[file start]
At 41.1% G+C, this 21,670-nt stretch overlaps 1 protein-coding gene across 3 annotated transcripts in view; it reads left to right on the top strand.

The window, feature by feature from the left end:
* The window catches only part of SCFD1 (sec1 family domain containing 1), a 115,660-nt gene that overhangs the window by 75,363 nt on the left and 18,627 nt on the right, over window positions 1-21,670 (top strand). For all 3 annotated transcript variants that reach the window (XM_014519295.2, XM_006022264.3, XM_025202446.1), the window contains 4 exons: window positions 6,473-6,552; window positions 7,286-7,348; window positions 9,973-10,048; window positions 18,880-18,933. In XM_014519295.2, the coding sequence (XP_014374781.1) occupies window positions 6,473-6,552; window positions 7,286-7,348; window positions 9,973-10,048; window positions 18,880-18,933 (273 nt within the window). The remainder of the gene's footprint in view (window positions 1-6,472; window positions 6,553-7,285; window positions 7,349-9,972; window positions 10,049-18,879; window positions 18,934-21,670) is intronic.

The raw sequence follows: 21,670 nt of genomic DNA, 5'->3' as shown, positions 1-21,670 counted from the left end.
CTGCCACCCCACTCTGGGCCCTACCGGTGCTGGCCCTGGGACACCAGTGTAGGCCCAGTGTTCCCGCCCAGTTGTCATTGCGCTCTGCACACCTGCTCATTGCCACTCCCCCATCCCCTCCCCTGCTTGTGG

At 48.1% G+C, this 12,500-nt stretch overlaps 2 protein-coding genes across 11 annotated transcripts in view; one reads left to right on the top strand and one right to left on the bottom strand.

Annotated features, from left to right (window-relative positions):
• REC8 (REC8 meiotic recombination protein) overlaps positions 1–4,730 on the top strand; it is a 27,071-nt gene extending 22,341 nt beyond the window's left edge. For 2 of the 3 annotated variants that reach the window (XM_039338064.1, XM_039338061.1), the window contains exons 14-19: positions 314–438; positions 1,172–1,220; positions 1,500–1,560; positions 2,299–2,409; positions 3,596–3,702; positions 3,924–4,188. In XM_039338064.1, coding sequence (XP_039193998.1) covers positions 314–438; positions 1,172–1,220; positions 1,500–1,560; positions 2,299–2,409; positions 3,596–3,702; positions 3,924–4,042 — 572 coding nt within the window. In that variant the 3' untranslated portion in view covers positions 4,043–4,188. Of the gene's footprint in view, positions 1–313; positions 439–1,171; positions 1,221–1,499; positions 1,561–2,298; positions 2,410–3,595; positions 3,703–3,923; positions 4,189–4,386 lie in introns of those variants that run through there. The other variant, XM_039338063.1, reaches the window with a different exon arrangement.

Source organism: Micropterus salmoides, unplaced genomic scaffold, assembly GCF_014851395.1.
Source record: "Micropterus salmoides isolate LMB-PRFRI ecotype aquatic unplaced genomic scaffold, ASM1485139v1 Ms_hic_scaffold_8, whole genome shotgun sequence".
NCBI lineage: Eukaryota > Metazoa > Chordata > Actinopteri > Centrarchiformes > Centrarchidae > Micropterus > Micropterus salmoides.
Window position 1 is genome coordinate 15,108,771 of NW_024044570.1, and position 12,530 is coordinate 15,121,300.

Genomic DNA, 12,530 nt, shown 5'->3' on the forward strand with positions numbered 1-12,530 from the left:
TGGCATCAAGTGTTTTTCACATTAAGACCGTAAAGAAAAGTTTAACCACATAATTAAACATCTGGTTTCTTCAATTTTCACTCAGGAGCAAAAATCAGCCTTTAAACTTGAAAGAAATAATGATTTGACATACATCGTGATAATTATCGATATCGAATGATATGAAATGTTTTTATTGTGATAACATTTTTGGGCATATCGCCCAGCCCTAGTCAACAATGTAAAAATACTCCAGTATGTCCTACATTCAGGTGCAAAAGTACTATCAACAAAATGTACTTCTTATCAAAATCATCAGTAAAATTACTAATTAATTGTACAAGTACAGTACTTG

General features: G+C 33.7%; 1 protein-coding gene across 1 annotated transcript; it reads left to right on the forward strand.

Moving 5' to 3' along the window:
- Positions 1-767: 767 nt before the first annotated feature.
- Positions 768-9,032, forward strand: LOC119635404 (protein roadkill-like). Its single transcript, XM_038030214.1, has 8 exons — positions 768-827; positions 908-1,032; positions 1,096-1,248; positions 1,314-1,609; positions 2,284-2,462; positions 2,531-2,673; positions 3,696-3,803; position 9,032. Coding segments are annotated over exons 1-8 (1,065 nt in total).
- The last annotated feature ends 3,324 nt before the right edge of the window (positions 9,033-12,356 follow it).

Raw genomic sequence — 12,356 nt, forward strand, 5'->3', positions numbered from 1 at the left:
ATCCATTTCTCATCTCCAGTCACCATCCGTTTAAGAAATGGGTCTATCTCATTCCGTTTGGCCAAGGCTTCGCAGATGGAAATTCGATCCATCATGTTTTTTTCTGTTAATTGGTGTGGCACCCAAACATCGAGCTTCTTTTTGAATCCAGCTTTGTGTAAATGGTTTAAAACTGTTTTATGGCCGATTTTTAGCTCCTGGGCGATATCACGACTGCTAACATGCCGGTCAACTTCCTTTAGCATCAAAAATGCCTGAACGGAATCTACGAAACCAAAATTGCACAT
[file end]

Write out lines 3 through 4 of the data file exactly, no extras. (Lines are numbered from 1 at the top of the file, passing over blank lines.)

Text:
* The window catches only part of SCFD1 (sec1 family domain containing 1), a 115,660-nt gene that overhangs the window by 75,363 nt on the left and 18,627 nt on the right, over window positions 1-21,670 (top strand). For all 3 annotated transcript variants that reach the window (XM_014519295.2, XM_006022264.3, XM_025202446.1), the window contains 4 exons: window positions 6,473-6,552; window positions 7,286-7,348; window positions 9,973-10,048; window positions 18,880-18,933. In XM_014519295.2, the coding sequence (XP_014374781.1) occupies window positions 6,473-6,552; window positions 7,286-7,348; window positions 9,973-10,048; window positions 18,880-18,933 (273 nt within the window). The remainder of the gene's footprint in view (window positions 1-6,472; window positions 6,553-7,285; window positions 7,349-9,972; window positions 10,049-18,879; window positions 18,934-21,670) is intronic.

The raw sequence follows: 21,670 nt of genomic DNA, 5'->3' as shown, positions 1-21,670 counted from the left end.